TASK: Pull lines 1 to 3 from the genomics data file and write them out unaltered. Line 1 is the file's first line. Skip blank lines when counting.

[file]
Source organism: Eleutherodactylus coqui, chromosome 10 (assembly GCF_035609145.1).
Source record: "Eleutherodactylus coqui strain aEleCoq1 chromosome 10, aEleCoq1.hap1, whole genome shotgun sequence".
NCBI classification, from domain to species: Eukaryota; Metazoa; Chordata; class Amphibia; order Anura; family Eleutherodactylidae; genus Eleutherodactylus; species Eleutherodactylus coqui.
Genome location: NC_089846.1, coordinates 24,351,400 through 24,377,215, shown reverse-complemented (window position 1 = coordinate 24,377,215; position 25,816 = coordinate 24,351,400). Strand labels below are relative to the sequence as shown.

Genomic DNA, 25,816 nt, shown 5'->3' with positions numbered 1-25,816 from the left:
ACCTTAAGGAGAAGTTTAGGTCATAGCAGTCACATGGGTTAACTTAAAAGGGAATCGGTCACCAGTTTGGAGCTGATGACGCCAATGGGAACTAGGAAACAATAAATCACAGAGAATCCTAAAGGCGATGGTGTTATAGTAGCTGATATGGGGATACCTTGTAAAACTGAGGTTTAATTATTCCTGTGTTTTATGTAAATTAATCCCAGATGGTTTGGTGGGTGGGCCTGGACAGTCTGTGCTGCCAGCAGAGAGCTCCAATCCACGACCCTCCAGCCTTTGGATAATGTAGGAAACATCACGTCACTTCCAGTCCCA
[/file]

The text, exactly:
Source organism: Eleutherodactylus coqui, chromosome 10 (assembly GCF_035609145.1).
Source record: "Eleutherodactylus coqui strain aEleCoq1 chromosome 10, aEleCoq1.hap1, whole genome shotgun sequence".
NCBI classification, from domain to species: Eukaryota; Metazoa; Chordata; class Amphibia; order Anura; family Eleutherodactylidae; genus Eleutherodactylus; species Eleutherodactylus coqui.